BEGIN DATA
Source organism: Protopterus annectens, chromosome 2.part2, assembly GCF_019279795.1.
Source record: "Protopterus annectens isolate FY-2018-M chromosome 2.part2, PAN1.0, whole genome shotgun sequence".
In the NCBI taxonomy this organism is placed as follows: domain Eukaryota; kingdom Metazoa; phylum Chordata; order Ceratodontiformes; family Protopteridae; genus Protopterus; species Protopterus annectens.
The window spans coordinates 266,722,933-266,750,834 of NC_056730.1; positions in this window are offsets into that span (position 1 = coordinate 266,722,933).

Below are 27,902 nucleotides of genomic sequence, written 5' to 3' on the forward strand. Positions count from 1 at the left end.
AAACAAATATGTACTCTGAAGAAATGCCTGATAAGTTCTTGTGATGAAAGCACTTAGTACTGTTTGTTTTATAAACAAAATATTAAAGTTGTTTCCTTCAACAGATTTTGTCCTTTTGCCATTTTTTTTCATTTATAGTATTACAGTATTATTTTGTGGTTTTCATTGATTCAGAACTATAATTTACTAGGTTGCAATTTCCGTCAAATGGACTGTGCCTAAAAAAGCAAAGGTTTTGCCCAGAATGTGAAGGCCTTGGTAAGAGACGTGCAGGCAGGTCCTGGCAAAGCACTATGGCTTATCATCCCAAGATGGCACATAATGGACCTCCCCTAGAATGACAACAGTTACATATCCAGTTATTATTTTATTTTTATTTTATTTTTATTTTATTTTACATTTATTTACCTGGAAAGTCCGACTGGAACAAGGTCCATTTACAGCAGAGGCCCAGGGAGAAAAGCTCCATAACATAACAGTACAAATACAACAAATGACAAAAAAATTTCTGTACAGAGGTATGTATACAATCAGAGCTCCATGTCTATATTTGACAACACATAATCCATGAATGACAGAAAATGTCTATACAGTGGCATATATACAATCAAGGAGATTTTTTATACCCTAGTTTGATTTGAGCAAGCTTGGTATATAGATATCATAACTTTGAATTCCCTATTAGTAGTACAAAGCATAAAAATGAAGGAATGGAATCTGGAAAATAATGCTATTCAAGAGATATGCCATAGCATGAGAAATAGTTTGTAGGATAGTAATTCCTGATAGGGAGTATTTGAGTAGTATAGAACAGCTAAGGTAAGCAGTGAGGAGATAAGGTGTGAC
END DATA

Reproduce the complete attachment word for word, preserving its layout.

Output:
Source organism: Protopterus annectens, chromosome 2.part2, assembly GCF_019279795.1.
Source record: "Protopterus annectens isolate FY-2018-M chromosome 2.part2, PAN1.0, whole genome shotgun sequence".
In the NCBI taxonomy this organism is placed as follows: domain Eukaryota; kingdom Metazoa; phylum Chordata; order Ceratodontiformes; family Protopteridae; genus Protopterus; species Protopterus annectens.
The window spans coordinates 266,722,933-266,750,834 of NC_056730.1; positions in this window are offsets into that span (position 1 = coordinate 266,722,933).

Below are 27,902 nucleotides of genomic sequence, written 5' to 3' on the forward strand. Positions count from 1 at the left end.
AAACAAATATGTACTCTGAAGAAATGCCTGATAAGTTCTTGTGATGAAAGCACTTAGTACTGTTTGTTTTATAAACAAAATATTAAAGTTGTTTCCTTCAACAGATTTTGTCCTTTTGCCATTTTTTTTCATTTATAGTATTACAGTATTATTTTGTGGTTTTCATTGATTCAGAACTATAATTTACTAGGTTGCAATTTCCGTCAAATGGACTGTGCCTAAAAAAGCAAAGGTTTTGCCCAGAATGTGAAGGCCTTGGTAAGAGACGTGCAGGCAGGTCCTGGCAAAGCACTATGGCTTATCATCCCAAGATGGCACATAATGGACCTCCCCTAGAATGACAACAGTTACATATCCAGTTATTATTTTATTTTTATTTTATTTTTATTTTATTTTACATTTATTTACCTGGAAAGTCCGACTGGAACAAGGTCCATTTACAGCAGAGGCCCAGGGAGAAAAGCTCCATAACATAACAGTACAAATACAACAAATGACAAAAAAATTTCTGTACAGAGGTATGTATACAATCAGAGCTCCATGTCTATATTTGACAACACATAATCCATGAATGACAGAAAATGTCTATACAGTGGCATATATACAATCAAGGAGATTTTTTATACCCTAGTTTGATTTGAGCAAGCTTGGTATATAGATATCATAACTTTGAATTCCCTATTAGTAGTACAAAGCATAAAAATGAAGGAATGGAATCTGGAAAATAATGCTATTCAAGAGATATGCCATAGCATGAGAAATAGTTTGTAGGATAGTAATTCCTGATAGGGAGTATTTGAGTAGTATAGAACAGCTAAGGTAAGCAGTGAGGAGATAAGGTGTGAC